Mild preeclampsia is a condition occurring in pregnant women characterized by both high blood pressure and elevated protein levels in the urine. Also known as toxemia, it typically manifests during the second and third trimesters of the pregnancy. A diagnosis of preeclampsia is given when the mother's blood pressure passes above 140 over 90 and there is more than 0.3 grams of protein present in her urine. While mild preeclampsia is the most common form of the condition, if other symptoms present themselves during this time, the diagnosis may be changed to indicate severe preeclampsia.
Mild preeclampsia can manifest itself after the woman has passed her 20th week of pregnancy, though it typically develops as late as the 37th week. The presence of the condition before the 20th week is possible, but often indicates other, more severe complications with the pregnancy. While the symptoms of the disorder can be alleviated, the only cure for mild preeclampsia is delivery of the child, at which time blood pressure and protein levels will begin to return to normal levels.
Elevated blood pressure is one of the two main symptoms of mild preeclampsia. It is caused when the blood vessels in the body begin to decrease in size, or constrict. As the vessels continue to shrink, pressure increases, and blood flow to various organs in the body, specifically the brain, liver, and kidneys, can begin to decline. As each organ begins to be affected, decreased blood flow can impair its functional capacity, negatively affecting the health of the mother and the development of the child.
The second main symptom of mild preeclampsia is elevated protein levels in the mother's urine. As the blood vessels continue to constrict, the added pressure of the blood flow may begin to cause minor fluid leaks into surrounding tissue. When this occurs in or around the kidneys, the protein from the bloodstream leaks from the blood vessels and is passed into the urine. The diminished protein levels in the mother's body can also severely impair the development of the unborn child.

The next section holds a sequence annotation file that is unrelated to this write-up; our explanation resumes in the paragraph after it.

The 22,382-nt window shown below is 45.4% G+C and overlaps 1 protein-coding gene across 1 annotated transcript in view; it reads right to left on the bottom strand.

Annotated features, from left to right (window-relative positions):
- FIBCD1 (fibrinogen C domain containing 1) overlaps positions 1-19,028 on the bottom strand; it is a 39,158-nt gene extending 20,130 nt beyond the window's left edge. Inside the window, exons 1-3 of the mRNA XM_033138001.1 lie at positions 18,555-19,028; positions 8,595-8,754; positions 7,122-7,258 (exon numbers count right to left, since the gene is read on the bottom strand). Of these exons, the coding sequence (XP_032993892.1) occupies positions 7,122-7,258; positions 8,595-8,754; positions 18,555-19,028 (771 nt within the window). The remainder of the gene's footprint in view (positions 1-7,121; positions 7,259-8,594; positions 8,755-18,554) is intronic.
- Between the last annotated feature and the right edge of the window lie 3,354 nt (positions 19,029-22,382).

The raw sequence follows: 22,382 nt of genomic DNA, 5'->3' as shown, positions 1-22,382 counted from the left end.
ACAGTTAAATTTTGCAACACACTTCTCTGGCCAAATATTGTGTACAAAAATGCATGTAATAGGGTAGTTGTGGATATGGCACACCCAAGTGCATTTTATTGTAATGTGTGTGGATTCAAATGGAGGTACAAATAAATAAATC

While the precise cause of preeclampsia is unknown, there are several factors that can contribute to a woman's risk factors for developing the condition during pregnancy. The condition is very common in younger mothers, specifically those in their teens, and in women experiencing childbirth for the first time. Mild preeclampsia can also occur frequently in women who have a history of the condition in their immediate family or those who are also suffering from gestational diabetes.
Some of the best ways to reduce the chances of developing mild preeclampsia during pregnancy are limiting salt intake and avoiding high-fat foods. Doctors also recommend beginning or maintaining a low-impact exercise routine, eating a balanced diet, and taking the steps to ensure proper hydration. In cases where numerous risk factors are present, prescription medications and other supplements may be prescribed to help reduce the chances of developing the disorder.